Scripture Readings: Isaiah 53:10-11; John 19:28-30 (text); Hebrews 10:12-14
Good Friday Meditation, April 6, 2012
Ever wondered why this day, a commemoration of the Lord’s crucifixion c. A.D. 33, is called “Good”? How can this day be good when it is the day when the Lord Jesus Christ suffered excruciating torture and death by crucifixion? Some say it comes from German or Old English terms which means “God’s Friday” or “Good Friday.”
As early as the 2nd century, Christians started commemorating the Pasch (“Passover”) of Crucifixion and Resurrection in a time of fasting, prayer, and penance. It is a celebration of our Holy God’s great love in Christ, so that in some parts of Europe, the day is called “Great” or “Holy,” not just “Good.”
The reason why the day of Christ’s death is called “Good” is summed up in this the sixth of the Seven Last Words of Jesus on the cross, “It is finished.” What was he referring to as finished? A high school student in a Christian school once told me that his teacher said this word meant that the suffering of Jesus, the pain that he has endured for many hours, is now ending.
To be sure, this is true. After he died, his mangled and torn body will not feel pain anymore. The mocking and humiliation he will not hear anymore. But is this all that is finished? If Jesus said this as a sigh of relief, or as his resignation to death, then he is a mere man who is about to die.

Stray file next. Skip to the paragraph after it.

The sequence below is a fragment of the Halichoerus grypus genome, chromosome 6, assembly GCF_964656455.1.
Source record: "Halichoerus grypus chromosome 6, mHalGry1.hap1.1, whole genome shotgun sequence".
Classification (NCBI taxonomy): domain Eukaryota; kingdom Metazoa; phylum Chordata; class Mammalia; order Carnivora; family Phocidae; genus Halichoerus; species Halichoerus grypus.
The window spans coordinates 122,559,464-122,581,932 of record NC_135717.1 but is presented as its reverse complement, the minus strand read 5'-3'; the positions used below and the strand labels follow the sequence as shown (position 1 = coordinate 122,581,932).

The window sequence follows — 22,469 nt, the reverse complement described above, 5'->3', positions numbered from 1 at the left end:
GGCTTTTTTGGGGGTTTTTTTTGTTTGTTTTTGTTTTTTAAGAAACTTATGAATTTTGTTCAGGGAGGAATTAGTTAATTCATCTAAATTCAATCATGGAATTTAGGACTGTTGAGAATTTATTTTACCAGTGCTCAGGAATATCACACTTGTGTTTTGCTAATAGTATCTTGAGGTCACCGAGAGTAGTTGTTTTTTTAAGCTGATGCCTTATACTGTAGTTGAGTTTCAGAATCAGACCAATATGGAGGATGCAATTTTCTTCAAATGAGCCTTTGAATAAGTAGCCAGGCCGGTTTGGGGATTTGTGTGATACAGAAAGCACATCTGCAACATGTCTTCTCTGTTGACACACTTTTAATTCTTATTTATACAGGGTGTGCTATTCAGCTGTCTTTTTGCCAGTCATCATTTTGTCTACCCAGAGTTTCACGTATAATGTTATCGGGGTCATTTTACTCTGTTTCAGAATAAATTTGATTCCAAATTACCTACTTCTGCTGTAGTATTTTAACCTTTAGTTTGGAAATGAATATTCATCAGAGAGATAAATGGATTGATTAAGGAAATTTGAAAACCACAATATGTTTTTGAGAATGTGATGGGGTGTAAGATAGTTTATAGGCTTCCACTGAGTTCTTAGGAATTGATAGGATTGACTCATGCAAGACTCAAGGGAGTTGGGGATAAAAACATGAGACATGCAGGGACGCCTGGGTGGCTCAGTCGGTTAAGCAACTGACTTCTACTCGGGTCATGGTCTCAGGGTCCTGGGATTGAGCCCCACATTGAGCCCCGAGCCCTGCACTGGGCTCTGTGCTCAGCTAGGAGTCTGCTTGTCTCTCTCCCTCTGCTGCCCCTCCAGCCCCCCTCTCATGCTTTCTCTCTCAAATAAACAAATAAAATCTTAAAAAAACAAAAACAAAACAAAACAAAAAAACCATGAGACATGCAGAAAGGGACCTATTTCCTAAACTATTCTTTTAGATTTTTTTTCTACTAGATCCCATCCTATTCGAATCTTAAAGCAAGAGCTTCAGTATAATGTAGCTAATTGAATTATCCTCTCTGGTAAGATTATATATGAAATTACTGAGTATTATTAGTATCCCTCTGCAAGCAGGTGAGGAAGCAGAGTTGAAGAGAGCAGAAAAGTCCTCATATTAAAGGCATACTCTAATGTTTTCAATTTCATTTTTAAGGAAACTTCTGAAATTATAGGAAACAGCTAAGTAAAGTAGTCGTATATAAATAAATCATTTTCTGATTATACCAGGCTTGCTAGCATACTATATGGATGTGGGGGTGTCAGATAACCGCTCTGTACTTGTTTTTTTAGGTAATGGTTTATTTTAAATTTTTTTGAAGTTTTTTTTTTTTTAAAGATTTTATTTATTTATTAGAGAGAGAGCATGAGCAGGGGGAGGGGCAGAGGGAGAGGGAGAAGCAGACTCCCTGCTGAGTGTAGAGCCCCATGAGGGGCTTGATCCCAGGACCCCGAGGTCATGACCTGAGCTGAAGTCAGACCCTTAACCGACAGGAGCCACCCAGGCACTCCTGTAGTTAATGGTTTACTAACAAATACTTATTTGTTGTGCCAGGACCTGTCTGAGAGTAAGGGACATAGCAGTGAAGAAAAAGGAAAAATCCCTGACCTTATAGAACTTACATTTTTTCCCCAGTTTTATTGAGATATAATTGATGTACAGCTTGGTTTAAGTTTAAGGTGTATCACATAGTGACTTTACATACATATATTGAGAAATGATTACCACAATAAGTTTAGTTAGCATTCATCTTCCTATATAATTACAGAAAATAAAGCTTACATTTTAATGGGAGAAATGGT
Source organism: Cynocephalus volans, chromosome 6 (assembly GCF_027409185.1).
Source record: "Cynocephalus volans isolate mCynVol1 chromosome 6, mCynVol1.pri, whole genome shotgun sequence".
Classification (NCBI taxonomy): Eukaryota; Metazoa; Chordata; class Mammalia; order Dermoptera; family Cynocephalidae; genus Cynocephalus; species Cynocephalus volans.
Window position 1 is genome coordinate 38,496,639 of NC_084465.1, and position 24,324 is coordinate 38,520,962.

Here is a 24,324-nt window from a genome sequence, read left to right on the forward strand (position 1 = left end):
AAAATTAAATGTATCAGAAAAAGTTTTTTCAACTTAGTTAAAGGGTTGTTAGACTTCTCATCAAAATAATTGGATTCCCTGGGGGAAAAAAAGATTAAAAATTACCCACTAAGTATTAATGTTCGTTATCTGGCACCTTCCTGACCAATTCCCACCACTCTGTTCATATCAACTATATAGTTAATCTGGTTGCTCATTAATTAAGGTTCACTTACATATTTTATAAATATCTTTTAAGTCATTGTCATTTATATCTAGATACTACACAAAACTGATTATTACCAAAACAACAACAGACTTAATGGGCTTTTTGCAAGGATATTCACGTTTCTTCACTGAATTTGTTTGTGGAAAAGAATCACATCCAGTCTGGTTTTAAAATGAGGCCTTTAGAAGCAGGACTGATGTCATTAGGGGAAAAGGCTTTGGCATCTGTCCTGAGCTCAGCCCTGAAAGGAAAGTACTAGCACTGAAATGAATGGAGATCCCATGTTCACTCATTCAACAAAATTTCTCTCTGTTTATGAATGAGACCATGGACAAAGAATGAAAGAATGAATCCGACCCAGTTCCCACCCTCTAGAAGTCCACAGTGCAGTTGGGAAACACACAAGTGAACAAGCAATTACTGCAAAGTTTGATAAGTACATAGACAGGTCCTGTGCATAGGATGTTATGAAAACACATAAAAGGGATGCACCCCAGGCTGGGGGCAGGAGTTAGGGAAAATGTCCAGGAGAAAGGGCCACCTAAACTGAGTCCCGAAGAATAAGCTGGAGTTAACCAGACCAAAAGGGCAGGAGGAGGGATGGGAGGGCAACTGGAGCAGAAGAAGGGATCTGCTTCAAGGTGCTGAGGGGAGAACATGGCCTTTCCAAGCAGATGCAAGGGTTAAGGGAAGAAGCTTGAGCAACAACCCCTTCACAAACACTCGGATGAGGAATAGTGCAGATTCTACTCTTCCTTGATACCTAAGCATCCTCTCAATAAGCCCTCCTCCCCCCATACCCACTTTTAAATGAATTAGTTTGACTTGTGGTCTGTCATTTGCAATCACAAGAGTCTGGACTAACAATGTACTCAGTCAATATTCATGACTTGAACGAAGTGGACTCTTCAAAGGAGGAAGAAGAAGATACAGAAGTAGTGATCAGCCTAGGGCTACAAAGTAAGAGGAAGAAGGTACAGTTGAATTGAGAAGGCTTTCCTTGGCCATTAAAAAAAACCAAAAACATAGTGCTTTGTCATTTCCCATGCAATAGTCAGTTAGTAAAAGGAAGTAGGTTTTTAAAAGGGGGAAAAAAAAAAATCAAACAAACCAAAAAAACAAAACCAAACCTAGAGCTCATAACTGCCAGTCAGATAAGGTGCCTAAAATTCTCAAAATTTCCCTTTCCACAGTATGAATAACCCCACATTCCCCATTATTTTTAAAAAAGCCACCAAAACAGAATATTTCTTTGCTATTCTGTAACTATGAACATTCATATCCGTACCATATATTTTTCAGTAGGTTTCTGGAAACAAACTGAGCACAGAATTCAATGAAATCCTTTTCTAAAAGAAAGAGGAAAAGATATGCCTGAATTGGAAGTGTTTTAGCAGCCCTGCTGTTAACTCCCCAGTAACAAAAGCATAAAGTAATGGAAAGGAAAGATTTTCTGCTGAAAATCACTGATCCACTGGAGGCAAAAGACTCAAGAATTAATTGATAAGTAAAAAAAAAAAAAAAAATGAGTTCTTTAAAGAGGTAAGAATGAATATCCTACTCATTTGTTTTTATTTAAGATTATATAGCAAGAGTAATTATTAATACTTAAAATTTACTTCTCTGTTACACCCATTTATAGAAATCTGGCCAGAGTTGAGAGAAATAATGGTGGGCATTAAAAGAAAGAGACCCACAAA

No, “It is finished” is a word that transcends all that mortals like us can ever think of in relation to his death on the cross. In the original Greek, John uses one word: tetelestai, a passive mode for teleo, which means “to complete, bring to an end, finish an activity or process.” It can also mean “to carry out, accomplish, perform, fulfill, keep, an obligation or demand” (BAGD, 997-8). So, it could be translated as a passive, “It has been completed, finished, accomplished.”
So who did the work of “finishing”? It is the Triune God: the Father decreed that Christ must do the work, Christ finished the work, and the Holy Spirit enabled him to accomplish it.
As we remember our Lord’s suffering and death on the cross, we will solemnly ponder on two things: first, His Work for His Father; second, His Work for His People. May this meditation help us see how heinous our sins are, and how infinite God’s love is for us that he sent his Beloved Son to suffer the utmost for us: inexpressible anguish, pains, and terrors of eternal hell.
His Work for His Father
Jesus is the Son of God who was sent into the world to do his Father’s will. He revealed this mission throughout his life in his teachings, “My food is to do the will of him who sent me and to accomplish his work” (John 4:34), and “For I have come down from heaven, not to do my own will but the will of him who sent me” (John 6:38). How did Jesus accomplish the Father’s work?
It is finished. Our text in John 19:28-30 uses the word “finished” in connection with Jesus’ fulfillment of all the prophecies of Scriptures about him. In his resurrection “sermon” to the two disciples on the road to Emmaus, Jesus told them, “Everything written about me in the Law of Moses and the Prophets and the Psalms must be fulfilled,”and his suffering and death were prophesied, “Thus it is written, that the Christ should suffer and on the third day rise from the dead”(Luke 24:44-46). This is why most of the Gospels, especially Matthew’s, repeated this fulfillment formula all throughout his life, “This was to fulfill what was spoken by the prophet…”